Brain surface anatomy in adults with autism: the relationship between surface area, cortical thickness, and autistic symptoms

Christine Ecker*, Cedric Ginestet, Yue Feng, Patrick Johnston, Michael V Lombardo, Meng-Chuan Lai, John Suckling, Lena Palaniyappan, Eileen Daly, Clodagh Murphy, Steven Williams, Edward T Bullmore, Simon Baron-Cohen, Michael Brammer, Declan G M Murphy, MRC AIMS consortium

*Corresponding author for this work

Research output: Contribution to journalArticlepeer-review

183 Citations (Scopus)


Context: Neuroimaging studies of brain anatomy in autism spectrum disorder (ASD) have mostly been based on measures of cortical volume (CV). However, CV is a product of 2 distinct parameters, cortical thickness (CT) and surface area (SA), that in turn have distinct genetic and developmental origins.

Objective: To investigate regional differences in CV, SA, and CT as well as their relationship in a large and well-characterized sample of men with ASD and matched controls.

Design: Multicenter case-control design using quantitative magnetic resonance imaging.

Setting: Medical Research Council UK Autism Imaging Multicentre Study.

Participants: A total of 168 men, 84 diagnosed as having ASD and 84 controls who did not differ significantly in mean (SD) age (26 [7] years vs 28 [6] years, respectively) or full-scale IQ (110 [14] vs 114 [12], respectively).

Main Outcome Measures: Between-group differences in CV, SA, and CT investigated using a spatially unbiased vertex-based approach; the degree of spatial overlap between the differences in CT and SA; and their relative contribution to differences in regional CV.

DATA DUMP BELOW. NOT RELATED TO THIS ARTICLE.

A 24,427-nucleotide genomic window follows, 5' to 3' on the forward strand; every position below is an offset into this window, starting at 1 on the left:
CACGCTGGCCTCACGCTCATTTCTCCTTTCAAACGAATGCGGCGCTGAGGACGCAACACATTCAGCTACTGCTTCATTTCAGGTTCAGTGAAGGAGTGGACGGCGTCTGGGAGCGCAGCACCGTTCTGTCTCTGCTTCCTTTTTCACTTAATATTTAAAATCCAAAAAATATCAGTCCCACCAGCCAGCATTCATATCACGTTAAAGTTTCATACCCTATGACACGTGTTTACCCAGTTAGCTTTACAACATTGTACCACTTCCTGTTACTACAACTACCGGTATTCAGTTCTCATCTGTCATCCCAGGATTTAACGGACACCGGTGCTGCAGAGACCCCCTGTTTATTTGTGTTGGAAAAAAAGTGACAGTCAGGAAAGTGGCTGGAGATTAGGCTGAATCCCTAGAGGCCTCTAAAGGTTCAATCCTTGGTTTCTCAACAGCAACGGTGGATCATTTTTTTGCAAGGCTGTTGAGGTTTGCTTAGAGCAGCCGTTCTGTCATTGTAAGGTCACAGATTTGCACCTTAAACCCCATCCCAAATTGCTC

Results: Individuals with ASD differed from controls in all 3 parameters. These mainly consisted of significantly increased CT within frontal lobe regions and reduced SA in the orbitofrontal cortex and posterior cingulum. These differences in CT and SA were paralleled by commensurate differences in CV. The spatially distributed patterns for CT and SA were largely nonoverlapping and shared only about 3% of all significantly different locations on the cerebral surface.

Conclusions: Individuals with ASD have significant differences in CV, but these may be underpinned by (separable) variations in its 2 components, CT and SA. This is of importance because both measures result from distinct developmental pathways that are likely modulated by different neurobiological mechanisms. This finding may provide novel targets for future studies into the etiology of the condition and a new way to fractionate the disorder.
Original languageEnglish
Pages (from-to)59-70
Number of pages12
JournalJAMA Psychiatry
Issue number1
Publication statusPublished - Jan 2013


  • Magnetic Resonance Imaging
  • Cerebral Cortex
  • Young Adult
  • Psychiatric Status Rating Scales
  • Autistic Disorder
  • Humans
  • Adult
  • Case-Control Studies
  • Child
  • Adolescent
  • Male
  • Surface Properties


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